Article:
So what exactly is a whole grain?
To be considered a “whole grain” product, all 3 parts of the grain must be present:
§ the germ
§ the endosperm
§ the bran
If the bread is made with a flour from a different type of grain, the first ingredient listed should say “whole grain _____ flour”. For example, whole grain oat flour or whole grain spelt flour.
This is different from the refinement process in which the germ and the bran are removed leaving only the starchy endosperm behind. An example of a refined grain product is all purpose white flour. According to the Whole Grains Council, approximately 25% of a grain’s protein and 17 key nutrients are lost in the refining process.
Whole grains are rich in cancer fighting components such as antioxidants, phenols, lignans and saponins. They are also rich in fiber and B-vitamins. Whole grains are digested more slowly than refined grains which can help stabilize blood sugar levels. People with diabetes can benefit from this effect. You will also feel full longer eating them.
The following terms will indicate a bread made with refined (non-whole grain) flour:
§ enriched flour
§ wheat flour
§ bread flour
§ enriched wheat flour.
It is possible for a bread to be made with several types of flour. The best bread choice would be made only with 100% whole wheat or whole grain flour. Avoid breads that list “enriched wheat flour” as a second or third ingredient.
TIP: I use brown rice flour in place of white flour when the recipe calls for “dusting with flour” for coating meats, thickening soups or making sauces. I also replace any white flour in recipes with whole wheat flour. When a recipe calls for a mix of both, I ignore it. Your end product will be denser but you’ll be eating a healthier choice.
And there you have it. Girth Control and Grains…hand-in-hand. Avoiding cancer isn’t as hard as you might have thought. A few adjustments in your diet and lifestyle and you can hopefully avoid the issue altogether.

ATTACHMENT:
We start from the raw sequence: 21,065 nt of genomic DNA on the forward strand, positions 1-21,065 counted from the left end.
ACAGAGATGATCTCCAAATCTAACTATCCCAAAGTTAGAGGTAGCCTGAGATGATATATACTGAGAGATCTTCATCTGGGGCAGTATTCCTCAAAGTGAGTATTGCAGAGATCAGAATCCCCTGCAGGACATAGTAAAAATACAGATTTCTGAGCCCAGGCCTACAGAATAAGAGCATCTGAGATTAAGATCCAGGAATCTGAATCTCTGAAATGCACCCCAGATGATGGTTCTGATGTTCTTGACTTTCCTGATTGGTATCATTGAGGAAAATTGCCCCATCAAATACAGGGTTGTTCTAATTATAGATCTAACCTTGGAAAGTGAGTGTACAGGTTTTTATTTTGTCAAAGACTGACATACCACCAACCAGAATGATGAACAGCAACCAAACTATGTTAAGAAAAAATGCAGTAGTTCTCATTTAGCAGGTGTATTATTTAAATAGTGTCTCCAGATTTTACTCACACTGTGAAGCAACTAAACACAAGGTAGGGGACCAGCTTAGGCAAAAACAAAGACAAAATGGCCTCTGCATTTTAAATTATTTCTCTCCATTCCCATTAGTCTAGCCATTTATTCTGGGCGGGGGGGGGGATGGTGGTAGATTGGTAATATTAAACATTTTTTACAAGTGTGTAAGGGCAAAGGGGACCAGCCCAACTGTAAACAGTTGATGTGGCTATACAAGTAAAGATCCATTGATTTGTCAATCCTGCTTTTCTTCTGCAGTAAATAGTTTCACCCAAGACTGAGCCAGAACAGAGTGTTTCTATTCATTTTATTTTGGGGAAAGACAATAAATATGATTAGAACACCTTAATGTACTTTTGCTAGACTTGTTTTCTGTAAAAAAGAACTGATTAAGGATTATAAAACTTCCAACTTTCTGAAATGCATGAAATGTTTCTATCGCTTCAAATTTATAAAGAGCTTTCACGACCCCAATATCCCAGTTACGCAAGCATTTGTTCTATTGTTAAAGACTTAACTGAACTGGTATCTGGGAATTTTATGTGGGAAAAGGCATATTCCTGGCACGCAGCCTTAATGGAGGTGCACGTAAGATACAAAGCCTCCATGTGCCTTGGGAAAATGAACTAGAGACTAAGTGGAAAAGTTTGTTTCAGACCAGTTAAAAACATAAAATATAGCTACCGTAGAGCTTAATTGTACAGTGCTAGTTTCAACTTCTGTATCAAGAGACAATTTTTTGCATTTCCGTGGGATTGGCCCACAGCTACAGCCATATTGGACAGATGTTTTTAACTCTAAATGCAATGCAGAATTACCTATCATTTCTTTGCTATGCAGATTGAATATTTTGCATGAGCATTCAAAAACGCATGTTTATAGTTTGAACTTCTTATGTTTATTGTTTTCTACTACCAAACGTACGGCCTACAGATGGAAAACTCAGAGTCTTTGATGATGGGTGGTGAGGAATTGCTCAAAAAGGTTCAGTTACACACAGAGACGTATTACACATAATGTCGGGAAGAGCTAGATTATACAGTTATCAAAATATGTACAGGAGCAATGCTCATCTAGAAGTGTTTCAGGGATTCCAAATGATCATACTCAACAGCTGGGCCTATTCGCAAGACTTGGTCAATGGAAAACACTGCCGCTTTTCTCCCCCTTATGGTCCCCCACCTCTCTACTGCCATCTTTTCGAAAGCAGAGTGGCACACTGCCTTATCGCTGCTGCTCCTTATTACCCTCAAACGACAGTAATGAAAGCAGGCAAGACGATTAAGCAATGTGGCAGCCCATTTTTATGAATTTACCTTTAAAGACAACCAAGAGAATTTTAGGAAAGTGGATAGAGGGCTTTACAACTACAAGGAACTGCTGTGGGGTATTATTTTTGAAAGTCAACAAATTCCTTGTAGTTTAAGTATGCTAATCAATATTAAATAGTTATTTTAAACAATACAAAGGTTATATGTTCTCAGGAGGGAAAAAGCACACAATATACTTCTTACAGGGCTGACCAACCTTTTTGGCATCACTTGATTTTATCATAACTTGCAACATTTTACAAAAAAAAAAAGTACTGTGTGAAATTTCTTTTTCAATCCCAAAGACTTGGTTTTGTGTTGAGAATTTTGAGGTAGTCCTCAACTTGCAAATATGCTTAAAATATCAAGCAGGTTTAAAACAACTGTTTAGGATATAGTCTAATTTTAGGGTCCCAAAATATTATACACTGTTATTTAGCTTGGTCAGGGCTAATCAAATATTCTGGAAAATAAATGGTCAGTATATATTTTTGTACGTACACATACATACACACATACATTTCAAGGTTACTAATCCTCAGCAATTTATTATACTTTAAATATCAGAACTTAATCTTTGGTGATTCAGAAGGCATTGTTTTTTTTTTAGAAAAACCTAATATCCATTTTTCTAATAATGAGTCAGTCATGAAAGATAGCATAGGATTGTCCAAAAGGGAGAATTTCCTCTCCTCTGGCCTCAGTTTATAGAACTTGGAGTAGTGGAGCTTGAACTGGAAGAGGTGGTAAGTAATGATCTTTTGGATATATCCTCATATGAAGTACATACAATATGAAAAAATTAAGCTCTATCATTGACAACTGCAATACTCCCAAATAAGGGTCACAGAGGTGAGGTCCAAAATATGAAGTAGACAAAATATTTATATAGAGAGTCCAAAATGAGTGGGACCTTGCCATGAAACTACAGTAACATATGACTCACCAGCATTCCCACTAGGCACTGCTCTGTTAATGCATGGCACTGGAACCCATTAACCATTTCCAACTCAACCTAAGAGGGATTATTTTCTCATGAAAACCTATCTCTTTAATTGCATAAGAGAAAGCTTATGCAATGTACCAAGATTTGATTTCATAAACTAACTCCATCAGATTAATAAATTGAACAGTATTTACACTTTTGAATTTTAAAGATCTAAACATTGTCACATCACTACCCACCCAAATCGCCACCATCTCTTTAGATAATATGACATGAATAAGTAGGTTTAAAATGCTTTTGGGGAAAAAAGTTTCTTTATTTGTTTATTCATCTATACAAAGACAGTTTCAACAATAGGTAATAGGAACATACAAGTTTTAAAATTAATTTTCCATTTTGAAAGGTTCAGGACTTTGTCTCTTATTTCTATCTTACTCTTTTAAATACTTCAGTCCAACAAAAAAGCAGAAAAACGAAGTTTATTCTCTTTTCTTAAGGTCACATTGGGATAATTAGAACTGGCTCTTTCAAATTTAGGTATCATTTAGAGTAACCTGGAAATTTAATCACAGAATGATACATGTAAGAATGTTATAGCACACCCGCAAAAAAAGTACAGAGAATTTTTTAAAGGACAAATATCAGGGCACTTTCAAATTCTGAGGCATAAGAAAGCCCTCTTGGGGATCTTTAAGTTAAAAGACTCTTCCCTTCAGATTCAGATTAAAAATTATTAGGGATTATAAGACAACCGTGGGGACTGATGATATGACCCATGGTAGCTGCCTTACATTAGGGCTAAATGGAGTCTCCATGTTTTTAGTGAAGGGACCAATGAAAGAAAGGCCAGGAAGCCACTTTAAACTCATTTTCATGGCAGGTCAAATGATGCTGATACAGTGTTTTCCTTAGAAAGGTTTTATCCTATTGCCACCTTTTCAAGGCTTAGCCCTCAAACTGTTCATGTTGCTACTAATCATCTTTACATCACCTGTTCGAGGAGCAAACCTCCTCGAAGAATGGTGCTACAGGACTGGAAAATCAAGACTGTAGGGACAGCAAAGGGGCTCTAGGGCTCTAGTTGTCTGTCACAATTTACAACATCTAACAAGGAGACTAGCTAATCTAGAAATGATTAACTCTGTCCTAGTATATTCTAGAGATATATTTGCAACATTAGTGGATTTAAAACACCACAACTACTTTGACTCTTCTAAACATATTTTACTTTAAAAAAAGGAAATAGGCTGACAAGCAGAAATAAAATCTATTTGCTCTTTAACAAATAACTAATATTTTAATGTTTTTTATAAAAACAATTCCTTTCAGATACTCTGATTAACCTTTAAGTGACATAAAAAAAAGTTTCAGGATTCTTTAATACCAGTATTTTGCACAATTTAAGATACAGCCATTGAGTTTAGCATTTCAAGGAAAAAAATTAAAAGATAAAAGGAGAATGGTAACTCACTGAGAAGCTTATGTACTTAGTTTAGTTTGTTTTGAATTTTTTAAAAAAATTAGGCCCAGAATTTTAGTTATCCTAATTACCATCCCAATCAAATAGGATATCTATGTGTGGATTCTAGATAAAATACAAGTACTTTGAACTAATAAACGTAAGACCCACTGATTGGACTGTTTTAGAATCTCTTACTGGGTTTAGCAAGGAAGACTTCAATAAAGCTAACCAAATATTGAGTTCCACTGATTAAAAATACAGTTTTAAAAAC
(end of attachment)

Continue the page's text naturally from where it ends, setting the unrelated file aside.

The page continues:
Cancer, like vampires can virtually suck the life right out of you. Good thing that garlic works as a deterrent against both. A clove a day can keep cancer at bay.
A study in France found that increased garlic consumption was associated with a statistically significant reduction in breast cancer risk. After considering total calorie intake and other established risk factors, breast cancer risk was reduced in those consuming greater amounts of fiber, garlic, and onions
The National Cancer Institute, part of the National Institutes of Health, does not recommend any dietary supplement for the prevention of cancer, but recognizes garlic as one of several vegetables with potential anticancer properties. Because all garlic preparations are not the same, it is difficult to determine the exact amount of garlic that may be needed to reduce cancer risk. Furthermore, the active compounds present in garlic may lose their effectiveness with time, handling, and processing. The World Health Organization’s (WHO) guidelines for general health promotion for adults is a daily dose of 2 to 5 g of fresh garlic (approximately one clove), 0.4 to 1.2 g of dried garlic powder, 2 to 5 mg of garlic oil, 300 to 1,000 mg of garlic extract, or other formulations that are equal to 2 to 5 mg of allicin.
People taking garlic supplements for cancer prevention should take note. Most garlic supplements contain only trace amounts of Allyl sulfur compounds, which are the major cancer-fighting component in garlic. It is best to stick with garlic oil or powder for more concentrated forms of garlic in its best cancer fighting form.
An overload of garlic can cause several health problems, along with a bad case of halitosis. It may interfere with anesthesia and cause bleeding because of its anti-clotting properties. Digesting too much garlic can also lead to stomach problems, allergic reactions and dermatitis.
As I said, a clove a day!